Should race-reconciliation or race-relations movies be always by, of and for blacks? They must recall racism’s savagery, celebrate black heroes, their success-struggle past and present. Must they also linger or stop there?
Shouldn’t they also be by, of and for whites? Perhaps more so? Shouldn’t they speak to, inspire – not merely indict – whites? Funnily, critics keep eviscerating films that do just that.
Sure, movies can remind audiences of racism’s horrific history but unless they also dream of – and dramatize – reformed and reforming whites on screen, it’ll become harder and harder to visualize them off it. In purging anti-black sentiment, aren’t whites the influential majority? If they don’t change, will anything?
Such critics believe they’re serving the cause of blacks. They’re not. Not if they’re dangerously implying that such movies are best left to blacks – as Tambay Obenson does in his April 10, 2019, piece in IndieWire. Or that whites will – or should – no longer “be allowed to” make such movies, or that whites apologize for their legacy of faulty filmmaking, as Greg Braxton does in his Jan 13, 2022 piece in the Los Angeles Times.
Precisely how is Braxton’s “be allowed to” inclusive or egalitarian?
Imagine historians insisting that Schindler’s List (1993) be made by a Holocaust survivor. Schindler’s resonates not because Steven Spielberg is a Jew, but because he’s a master storyteller. Or any Jewish filmmaker would have sufficed.
Yet these analysts lay down the law on race-relations filmmaking: don’t be ahistorical, don’t dwell on whites or relegate blacks to supporting roles, don’t dim racism’s true horrors or imply it’s a relic, dump the white-saviour motif. They skewer movies such as The Help (2011), Hidden Figures (2017), Three Billboards Outside Ebbing, Missouri or TBoEM (2017), Green Book (2018), The Best of Enemies or TBoE (2019) for not being historically accurate.
Historicity (or stirring cinema?)
Movies aren’t documentaries. They’re meant to stretch imaginations, stir emotions, rouse consciousness by telling stories. It’s why scripts are adapted for screens – from plays, novels or histories. Truths aren’t always about what’s documented or always about “facts”!? Our most profound realities (love, forgiveness, faith, hope) aren’t any less real because they can’t be proven, let alone beyond reasonable doubt.
Sometimes, you honour history by gilding photo-frames from a cruel past, at other times by creating new possibilities in the face of a stubbornly cruel present. Slavish historicity can wreck cinematic storytelling.
Odie Henderson in his April 5, 2019, rogerebert.com take on TBoE smirks that he has “learned more” about its real-life protagonists from Wikipedia and YouTube than from the movie. But 21st century audiences already have the cursor-click tools to “look-up” history. They don’t throng theatres to “learn more” about real-life characters. They want to be moved, entertained, even changed.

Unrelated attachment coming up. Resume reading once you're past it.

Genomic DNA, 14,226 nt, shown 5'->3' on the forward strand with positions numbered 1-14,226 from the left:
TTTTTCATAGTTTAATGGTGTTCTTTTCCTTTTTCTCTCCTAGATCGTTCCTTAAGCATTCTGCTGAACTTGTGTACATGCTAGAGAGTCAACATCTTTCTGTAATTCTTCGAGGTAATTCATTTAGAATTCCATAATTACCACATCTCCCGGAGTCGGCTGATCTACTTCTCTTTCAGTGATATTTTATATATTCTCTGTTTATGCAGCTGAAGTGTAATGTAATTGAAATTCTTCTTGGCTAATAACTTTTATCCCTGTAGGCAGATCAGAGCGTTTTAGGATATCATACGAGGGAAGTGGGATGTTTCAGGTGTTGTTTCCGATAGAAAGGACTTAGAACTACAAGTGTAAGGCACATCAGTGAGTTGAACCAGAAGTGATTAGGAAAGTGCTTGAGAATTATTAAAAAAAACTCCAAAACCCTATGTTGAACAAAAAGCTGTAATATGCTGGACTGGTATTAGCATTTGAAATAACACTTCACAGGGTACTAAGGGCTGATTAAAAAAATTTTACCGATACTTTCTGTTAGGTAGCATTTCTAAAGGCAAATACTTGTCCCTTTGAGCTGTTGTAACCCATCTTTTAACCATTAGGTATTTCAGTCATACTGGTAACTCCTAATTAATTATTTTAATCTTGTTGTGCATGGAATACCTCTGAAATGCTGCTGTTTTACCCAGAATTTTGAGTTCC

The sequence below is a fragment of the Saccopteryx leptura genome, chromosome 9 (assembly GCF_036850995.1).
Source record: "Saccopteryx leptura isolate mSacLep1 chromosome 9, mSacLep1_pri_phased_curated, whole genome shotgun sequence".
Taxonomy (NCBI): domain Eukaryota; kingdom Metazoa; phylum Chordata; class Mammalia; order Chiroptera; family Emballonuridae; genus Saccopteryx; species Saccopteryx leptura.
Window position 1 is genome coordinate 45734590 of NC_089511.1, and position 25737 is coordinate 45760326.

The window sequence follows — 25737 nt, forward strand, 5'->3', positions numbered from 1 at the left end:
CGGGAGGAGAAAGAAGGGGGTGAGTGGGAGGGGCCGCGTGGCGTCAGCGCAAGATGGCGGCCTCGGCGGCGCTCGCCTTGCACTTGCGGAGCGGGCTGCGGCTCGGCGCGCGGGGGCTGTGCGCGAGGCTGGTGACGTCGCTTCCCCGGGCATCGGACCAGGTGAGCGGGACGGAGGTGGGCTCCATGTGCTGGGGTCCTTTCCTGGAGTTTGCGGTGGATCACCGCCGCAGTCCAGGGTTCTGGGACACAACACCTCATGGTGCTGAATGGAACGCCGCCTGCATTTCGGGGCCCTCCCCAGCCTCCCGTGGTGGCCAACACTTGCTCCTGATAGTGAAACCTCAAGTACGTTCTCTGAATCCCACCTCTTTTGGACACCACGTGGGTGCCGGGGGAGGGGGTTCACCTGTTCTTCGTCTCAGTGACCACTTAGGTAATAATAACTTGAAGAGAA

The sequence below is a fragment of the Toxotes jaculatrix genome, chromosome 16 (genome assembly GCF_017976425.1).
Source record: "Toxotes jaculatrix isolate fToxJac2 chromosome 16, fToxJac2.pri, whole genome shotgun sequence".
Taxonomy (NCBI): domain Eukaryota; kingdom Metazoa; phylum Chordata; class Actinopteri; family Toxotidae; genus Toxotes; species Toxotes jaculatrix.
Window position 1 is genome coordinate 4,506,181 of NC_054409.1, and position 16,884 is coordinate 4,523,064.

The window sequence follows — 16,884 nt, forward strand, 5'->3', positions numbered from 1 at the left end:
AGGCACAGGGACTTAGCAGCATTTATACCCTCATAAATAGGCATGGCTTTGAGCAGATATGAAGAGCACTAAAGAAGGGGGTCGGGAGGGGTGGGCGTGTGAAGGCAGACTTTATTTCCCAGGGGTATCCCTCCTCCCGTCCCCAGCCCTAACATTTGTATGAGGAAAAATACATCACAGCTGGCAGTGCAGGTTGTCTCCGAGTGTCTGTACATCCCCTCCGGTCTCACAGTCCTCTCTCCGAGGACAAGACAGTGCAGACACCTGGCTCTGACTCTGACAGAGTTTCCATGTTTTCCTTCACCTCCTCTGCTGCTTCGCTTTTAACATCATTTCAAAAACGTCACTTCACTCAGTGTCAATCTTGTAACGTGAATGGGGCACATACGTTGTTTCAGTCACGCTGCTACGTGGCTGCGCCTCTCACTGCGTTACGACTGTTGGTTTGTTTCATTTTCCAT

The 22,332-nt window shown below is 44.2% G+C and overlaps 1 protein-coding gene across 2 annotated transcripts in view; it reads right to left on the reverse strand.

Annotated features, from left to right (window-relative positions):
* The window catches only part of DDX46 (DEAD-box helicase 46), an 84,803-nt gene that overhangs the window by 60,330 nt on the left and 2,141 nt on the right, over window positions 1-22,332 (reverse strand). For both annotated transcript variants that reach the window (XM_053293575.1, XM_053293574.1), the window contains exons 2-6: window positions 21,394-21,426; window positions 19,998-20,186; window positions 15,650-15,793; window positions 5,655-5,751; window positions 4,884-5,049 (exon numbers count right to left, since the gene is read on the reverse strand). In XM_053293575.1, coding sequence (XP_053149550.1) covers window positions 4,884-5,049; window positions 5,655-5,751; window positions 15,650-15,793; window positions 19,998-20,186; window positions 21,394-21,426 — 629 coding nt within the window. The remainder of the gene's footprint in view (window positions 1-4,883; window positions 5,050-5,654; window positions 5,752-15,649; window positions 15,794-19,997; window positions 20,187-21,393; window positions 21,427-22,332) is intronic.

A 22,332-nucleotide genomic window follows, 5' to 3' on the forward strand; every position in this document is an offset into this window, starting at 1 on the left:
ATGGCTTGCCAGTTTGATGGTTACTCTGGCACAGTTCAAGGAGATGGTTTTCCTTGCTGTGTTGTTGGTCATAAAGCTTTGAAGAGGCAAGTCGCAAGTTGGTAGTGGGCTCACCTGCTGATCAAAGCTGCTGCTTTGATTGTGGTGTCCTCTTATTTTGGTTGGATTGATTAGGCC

Movies such as 12 Years A Slave (2013) relive racist horror through extensive violence, nudity. Will six (or 16) more such movies convey racism’s “true horrors”? Are today’s supremacists that way only because they’re ill-informed? Are today’s rapists this way because they’ve not seen enough onscreen rape or gangrape? Is revulsion or reward a better incentive to change? Don’t we need a bit of both, perhaps more of the latter?
Saviour motif: saving is the point, not who’s saving
Transformation is the holy grail, not who transforms. To a tortured or dying man, that he’s saved matters more than whether his saviour is black or white.
Isn’t it good enough that someone foils a rape? Should we demand that it be foiled only by a woman? Is rescue less desirable if foiled by another man?
Identity and the distinctiveness of identity-experience can liberate. But exceptionalism can also enslave, if it extrapolates destructively.
Critics exacerbate divides by consistently deriding a saviour motif.
There’s a white (or black) saviour in almost every black-white racism movie since the 1950s. And a male (or female) saviour in almost every movie ever made.
We’re human! We’re too dependent and interdependent, not to be saved – as a matter of routine. If critics tolerate saviours of every other hue, why single out white (or black) saviours?
Half of Spike Lee’s writing team on BlacKkKlansman (2018) is white.
White screenwriters have been integral to “race” storytelling – alongside the finest black actors, producers, directors, writers. Whites have kept breaking rank, holding up a mirror to other whites, not just a beacon to blacks. Several films use black POV or centre complex black victims, survivors; what’s so despicable about other films centring whites as equally complex perps?
Often drama can drive home what a history lesson can’t. Sidney Poitier’s films – even with melodrama – brought a sledgehammer to the race relations party. Imperfect, technically or historically, they inspired – blacks and whites.
Author of a new book Colorization: One Hundred Years of Black Films in a White World, Wil Haygood pointed to Poitier as a pioneer. By refusing to play villain, Poitier offered disillusioned blacks the possibility of dignity in a white world that tried its darndest to deny them that.
Poitier transformed the way blacks re-imagined themselves. It’d be insulting to argue that he didn’t also transform the way whites re-imagined blacks. But Poitier was often a black saviour, transforming otherwise intransigent whites, reluctantly rubbing shoulders with a white saviour.
What’s abominable about newer films centring otherwise-prejudiced whites capable of regretting their racism or shunning that of fellow whites? Aren’t they offering stunted white imaginations newer possibilities of giving and gaining respect? If many of these movies are “based on a true story”, aren’t they acknowledging – however dimly – real-life reformed or reforming whites? Aren’t they challenging, not legitimizing the supremacist status quo?
Centring: blacks (and whites)
Movies such as TBoE, TBoEM, Green Book, The Help and Hidden Figures are telling or retelling stories in the hope that they strike a chord with whites.
Odie Henderson’s April 5, 2019, rogerebert.com piece curses TBoE – “insulting malarkey, Bullshit!” He rages at “the repugnant Green Book.”
Is it? Repugnant, that is?
Granted, some of these movies deserve refinement – more plausible dialogue, more realistic scenes or character arcs, more judicious soundtracks (!), more multidimensional characters. But filmmakers are trying, in spite of flawed execution, to show whites that change, even miraculous change, does happen. That blacks aren’t sinners (or saints), but as flawed as the rest of us – whites or not. And deserve the same starting blocks. Not just freedom to succeed as gloriously as whites have, but freedom to fail as outrageously as whites have.
Shouldn’t we stop trashing films because they show how central whites are – to almost everything affecting blacks? Against that backdrop of nagging white domination, shouldn’t we welcome films showing blacks transforming influential whites, for the better? Or blacks and whites in pathbreaking, if uneasy, partnerships?